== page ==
OPINION: Kanye West, Jesus is King and my relationship with the Lord

OPINION: Kanye West, Jesus is King and my relationship with the Lord

Anyone who knows me will tell you I’m a ride-or-die Ye fanboy, almost to the point of being able to convince my friends, family, and significant other that he really is the greatest artist of all time. Yes, I even stayed with him through the MAGA phase. His brilliance transcends his sometimes questionable choices – or at least that’s what I tell myself and those around me. However, my relationship with The Lord has been… complicated.

I am the grandchild of a Eucharistic minister and my mother has a very close relationship with God, so my family’s homes have always been full of bibles. Even I have a couple, one of which was given to me by a Sainsbury’s manager who said I am his favourite customer. My experience with the church, despite my family’s attempts to create a loving, nurturing relationship with God, was certainly not loving and nurturing, to say the least. Having strayed from the flock for over a decade, I decided to not quite let Jesus back into my heart, but to at least hang out with him for a bit if Yeezus says he’s alright.

The wait for Jesus Is King was gruelling. For weeks, I have been feverishly refreshing the Kanye subreddit for the big drop, only for my enthusiasm to be wasted over and over. Kanye had burned me before. Remember ‘Yandhi’? ‘Cruel Winter’? ‘I’mma fix Wolves?’. Oh, I remember. I remembered so hard when midnight fell on Friday and ‘Jesus Is King’ hadn’t dropped, with a playlist of Kanye’s back catalogue put up in its place. I went to sleep defeated and I sulked my way through Friday morning. That afternoon, salvation came. I called up my loved ones. I called up my cousins. I called up the Muslims. I did indeed go dumb. Jesus (Is King) had risen.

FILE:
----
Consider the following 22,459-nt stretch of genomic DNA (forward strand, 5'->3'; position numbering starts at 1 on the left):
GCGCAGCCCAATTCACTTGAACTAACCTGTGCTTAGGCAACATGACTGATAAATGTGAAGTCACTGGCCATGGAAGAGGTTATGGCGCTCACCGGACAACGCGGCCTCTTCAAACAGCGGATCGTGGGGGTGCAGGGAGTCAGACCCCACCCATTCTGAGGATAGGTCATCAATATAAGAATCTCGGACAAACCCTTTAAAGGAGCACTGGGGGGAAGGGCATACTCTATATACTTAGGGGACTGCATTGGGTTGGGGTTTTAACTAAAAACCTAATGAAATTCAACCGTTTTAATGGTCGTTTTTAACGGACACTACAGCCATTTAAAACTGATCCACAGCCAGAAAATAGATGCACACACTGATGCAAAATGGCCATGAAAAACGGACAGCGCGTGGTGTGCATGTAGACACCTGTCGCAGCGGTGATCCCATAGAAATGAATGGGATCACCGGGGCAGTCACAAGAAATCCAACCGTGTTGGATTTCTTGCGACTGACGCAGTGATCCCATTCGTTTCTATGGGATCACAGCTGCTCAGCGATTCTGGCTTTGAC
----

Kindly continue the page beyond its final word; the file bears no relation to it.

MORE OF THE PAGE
The frantic, fractured overture of ‘Every Hour’ sets the scene, a feverish devotion that lets you know immediately that ego is set aside for this record. All of the bravado from here on is for The Lord. Whilst this was the intro in strict terms, ‘Jesus Is King’ truly begins on track two, ‘Selah’, an epic crescendo of hallelujahs and cinematic synths and percussion. At its summit, a gloriole broke through the ceiling of my apartment. My landlord is going to be PISSED.

‘Follow God’ is a short and sweet affair with Ye’s usual slick sample manipulation and inimitable driving flow. It ends abruptly with an anecdote about Ye’s father chastising him for not being ‘Christ-like‘, and with a Yeezus-esque scream, it’s straight into ‘Closed On Sunday’ a darker, brooding afair akin to the aforementioned 2013 LP.

I’ve been asked by some of my LGBTQ friends how I can stand behind Ye after this song’s ‘you’re my Chick Fil-a’ lyric. It’s tough endorsing him at the best of times, but this one really made me consider my position. I can only assume that he means that the song’s subject is wild during the rest of the week, but pious – closed – on Sunday. I *think* I get it. Still, it’s a bit of a dampener on what is otherwise a callback to some of Ye’s greatest work with its ‘808s and Heartbreak’ sparseness and Yeezus intensity.

‘On God’ is pure elation, its arpeggiated synth a stairway to Heaven. Ye’s verse about why he has to charge what he does for his tickets and merch is rather bizarre, though, but this is Kanye West we’re talking about, so not an eyelid in the house is batted. ‘Everything We Need’ appears in a totally different form to its Sunday Service performance, the soft falsetto of Ant Clemons setting a calm, contented mood amongst a bare-bones arrangement that – for all of its one minute and fifty-seven seconds – is everything we need.

Water‘ appeared at the Coachella Sunday Service, too, but this time it is relatively untouched, presented as-is, meandering blissfully to its conclusion like, well, water. Granted, it’s raw. It’s very raw. Its dynamics and flow are fluid and uncontrolled, but whether it makes the track feel rushed and unfinished or whether it adds to the watery feel, I can’t quite decide.

The vast cinematics of ‘Selah’ return on ‘God Is’, Ye’s voice cracking under a powerful outpouring of gratitude. Reading the comments under this track on YouTube, they are full of users quoting the lyrics that express their thanks to God – whether it’s “freedom from addiction” or “he’s the strength in the race that I run”. It even brings a tear to my atheist eye. If church had been more of this than fire and brimstone, who knows?